‘If we are eating Abakiliki rice, Bende garri, we want a leader who will eat it with us’

​A Lecturer of Economics at the Michael Okpara University of Agriculture, Umudike in Abia, Rev. Fr. Innocent Ekeagwu, on Tuesday said Nigeria would rebound from the current economic recession in no distant time.

Ekeagwu in Umuahia said that the disposition of President Muhammadu Buhari to put the nation on the path of growth would aid the recovery.

“Nigerians are resilient and only need the right kind of leadership to turn around the economy.

“What Nigerians need now is a charismatic leader, who will carry the people along and you will be surprised at what the people can do.

“We need a leader who enjoys the confidence of Nigerians; a leader who is seen to be suffering with the people.

“If we are eating Abakiliki rice or Bende garri, we want a will who will eat it with us.

“Such a disposition by President Muhammadu Buhari will help to put the nation on the path of economic recovery, more than mere policy pronouncement, ‘’ the lecturer, also a clergyman, said.

He said that the economic recession did not come as a surprise to him because, according to him, “the signal has always been there.’’

Ekeagwu said, “All the while, Nigeria has been managing. The nation’s economy has not been doing well.’’

He said that successive administrations in the country did not listen to calls to diversify the economy.

“Past administrations lacked the political will to diversify the nation’s economy,’’ Ekeagwu said.

He blamed the political class for the bane of the nation’s economy.

The lecturer said that the discovery of oil, agriculture, which formed the mainstay of the defunct regions, was relegated to the background.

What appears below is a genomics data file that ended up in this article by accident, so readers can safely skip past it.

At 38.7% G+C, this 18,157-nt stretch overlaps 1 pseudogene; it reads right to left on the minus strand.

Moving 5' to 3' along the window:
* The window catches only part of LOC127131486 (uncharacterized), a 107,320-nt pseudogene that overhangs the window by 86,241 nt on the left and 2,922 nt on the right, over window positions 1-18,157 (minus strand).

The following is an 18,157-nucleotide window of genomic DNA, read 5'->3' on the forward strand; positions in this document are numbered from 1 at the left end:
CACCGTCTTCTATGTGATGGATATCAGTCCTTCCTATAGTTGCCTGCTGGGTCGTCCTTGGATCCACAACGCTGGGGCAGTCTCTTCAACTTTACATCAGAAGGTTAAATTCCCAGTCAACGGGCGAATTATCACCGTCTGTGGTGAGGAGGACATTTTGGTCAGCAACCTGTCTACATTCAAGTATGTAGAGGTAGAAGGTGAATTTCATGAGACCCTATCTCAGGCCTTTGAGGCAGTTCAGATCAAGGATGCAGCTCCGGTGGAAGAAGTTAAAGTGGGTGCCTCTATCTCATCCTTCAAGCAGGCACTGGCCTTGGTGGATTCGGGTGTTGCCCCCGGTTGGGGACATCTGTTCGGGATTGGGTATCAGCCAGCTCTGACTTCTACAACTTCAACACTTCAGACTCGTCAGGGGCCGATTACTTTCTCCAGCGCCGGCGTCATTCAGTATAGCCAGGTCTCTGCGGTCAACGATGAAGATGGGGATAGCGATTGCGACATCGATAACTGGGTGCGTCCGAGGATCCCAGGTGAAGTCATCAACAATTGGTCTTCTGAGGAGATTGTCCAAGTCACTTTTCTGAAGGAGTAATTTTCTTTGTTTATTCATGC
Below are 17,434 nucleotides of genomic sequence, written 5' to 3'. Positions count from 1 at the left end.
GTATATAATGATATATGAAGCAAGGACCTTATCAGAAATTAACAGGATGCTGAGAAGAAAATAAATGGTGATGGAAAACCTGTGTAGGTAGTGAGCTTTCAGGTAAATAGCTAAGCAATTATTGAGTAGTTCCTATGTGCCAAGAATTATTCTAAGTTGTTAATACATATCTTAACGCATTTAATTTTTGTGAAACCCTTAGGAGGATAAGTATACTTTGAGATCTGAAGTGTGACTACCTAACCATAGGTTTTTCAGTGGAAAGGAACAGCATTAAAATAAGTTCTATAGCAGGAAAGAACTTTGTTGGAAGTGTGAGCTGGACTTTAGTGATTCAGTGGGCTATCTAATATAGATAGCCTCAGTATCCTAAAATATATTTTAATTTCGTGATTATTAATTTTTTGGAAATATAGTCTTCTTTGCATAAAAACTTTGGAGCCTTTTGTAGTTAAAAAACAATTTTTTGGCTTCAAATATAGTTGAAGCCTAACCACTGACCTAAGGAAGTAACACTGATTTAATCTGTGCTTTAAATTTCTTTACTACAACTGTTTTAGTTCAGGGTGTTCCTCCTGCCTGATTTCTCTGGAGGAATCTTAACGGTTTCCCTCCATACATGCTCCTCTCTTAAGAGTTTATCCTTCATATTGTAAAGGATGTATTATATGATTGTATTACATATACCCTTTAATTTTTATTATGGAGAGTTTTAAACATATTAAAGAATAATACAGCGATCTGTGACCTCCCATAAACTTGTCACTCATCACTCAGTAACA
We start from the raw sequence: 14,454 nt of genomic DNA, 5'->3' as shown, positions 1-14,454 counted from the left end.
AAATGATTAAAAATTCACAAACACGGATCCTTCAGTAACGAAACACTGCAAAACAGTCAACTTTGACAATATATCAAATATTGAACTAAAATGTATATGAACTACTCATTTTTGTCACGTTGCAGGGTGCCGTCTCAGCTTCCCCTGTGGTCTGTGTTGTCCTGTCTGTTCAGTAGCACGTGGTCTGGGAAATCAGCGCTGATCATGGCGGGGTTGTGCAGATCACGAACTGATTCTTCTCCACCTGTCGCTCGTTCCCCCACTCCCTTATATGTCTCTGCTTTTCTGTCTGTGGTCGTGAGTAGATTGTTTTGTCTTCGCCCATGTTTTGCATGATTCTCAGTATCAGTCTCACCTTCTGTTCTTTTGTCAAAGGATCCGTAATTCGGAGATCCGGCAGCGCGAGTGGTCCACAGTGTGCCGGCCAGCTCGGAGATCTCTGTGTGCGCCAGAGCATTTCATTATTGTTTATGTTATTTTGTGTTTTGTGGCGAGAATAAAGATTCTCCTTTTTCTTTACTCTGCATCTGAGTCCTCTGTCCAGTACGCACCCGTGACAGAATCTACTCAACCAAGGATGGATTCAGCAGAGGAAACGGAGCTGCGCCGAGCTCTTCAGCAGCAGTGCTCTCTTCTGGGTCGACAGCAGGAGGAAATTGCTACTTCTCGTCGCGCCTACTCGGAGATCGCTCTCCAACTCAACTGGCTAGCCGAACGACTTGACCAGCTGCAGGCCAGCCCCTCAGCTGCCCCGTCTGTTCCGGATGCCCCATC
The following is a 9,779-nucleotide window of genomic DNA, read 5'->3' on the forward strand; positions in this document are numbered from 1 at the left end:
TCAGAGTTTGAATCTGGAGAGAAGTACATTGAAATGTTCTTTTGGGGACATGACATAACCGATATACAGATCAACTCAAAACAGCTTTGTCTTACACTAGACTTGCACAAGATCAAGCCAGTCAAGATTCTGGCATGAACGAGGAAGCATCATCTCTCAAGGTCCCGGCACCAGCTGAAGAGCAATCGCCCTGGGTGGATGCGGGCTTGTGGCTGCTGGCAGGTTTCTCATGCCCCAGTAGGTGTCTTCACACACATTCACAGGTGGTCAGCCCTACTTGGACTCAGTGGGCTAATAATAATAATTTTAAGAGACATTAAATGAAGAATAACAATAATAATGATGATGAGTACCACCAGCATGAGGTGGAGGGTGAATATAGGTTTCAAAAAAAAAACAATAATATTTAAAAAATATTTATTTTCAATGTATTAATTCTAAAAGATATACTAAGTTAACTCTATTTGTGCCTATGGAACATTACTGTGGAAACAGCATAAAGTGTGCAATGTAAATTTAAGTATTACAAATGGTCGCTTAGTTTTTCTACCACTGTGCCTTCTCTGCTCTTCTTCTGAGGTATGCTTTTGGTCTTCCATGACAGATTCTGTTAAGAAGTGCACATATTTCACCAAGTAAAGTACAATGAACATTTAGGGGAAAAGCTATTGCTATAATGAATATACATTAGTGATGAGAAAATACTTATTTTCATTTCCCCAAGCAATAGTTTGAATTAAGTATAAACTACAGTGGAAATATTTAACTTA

He said that the country’s aggregate supply and consumption of imports had been sustained by the revenue from oil.

“So, whether we produce internally or not, we were able to sustain our import-dependence with oil revenue,’’ Ekeagwu said.

He added that the nation’s dependence on mono-product economy left the country at the mercy of oil price volatility.

The economist said that the crashing of the oil price, coupled with the renewed Niger Delta militancy, made it difficult to sustain aggregate supply and consumption.

Ekeagwu said, “Because we have been import-dependent, what happened to oil market, in addition to the Niger Delta militancy, affectedthe nation’s income level.’’

He said that with the activities of Boko Haram in the North East, “there is no how the nation’s Gross Domestic Product can grow.’’

Ekeagwu said that the Nigerian economy would not have suffered recession “if the wealth from oil was used to diversify into agriculture, industrialisation and solid mineral sectors’’.

He wondered why the Lagos seaport should be the only functional and viable port in a country that was blessed with several seaports waiting to be developed for economic benefits.

“For instance, one wonders why the Federal Government cannot develop the Port Harcourt and Calabar seaports to augment the Lagos port and generate more revenue for the nation,’’ Ekeagwu said.


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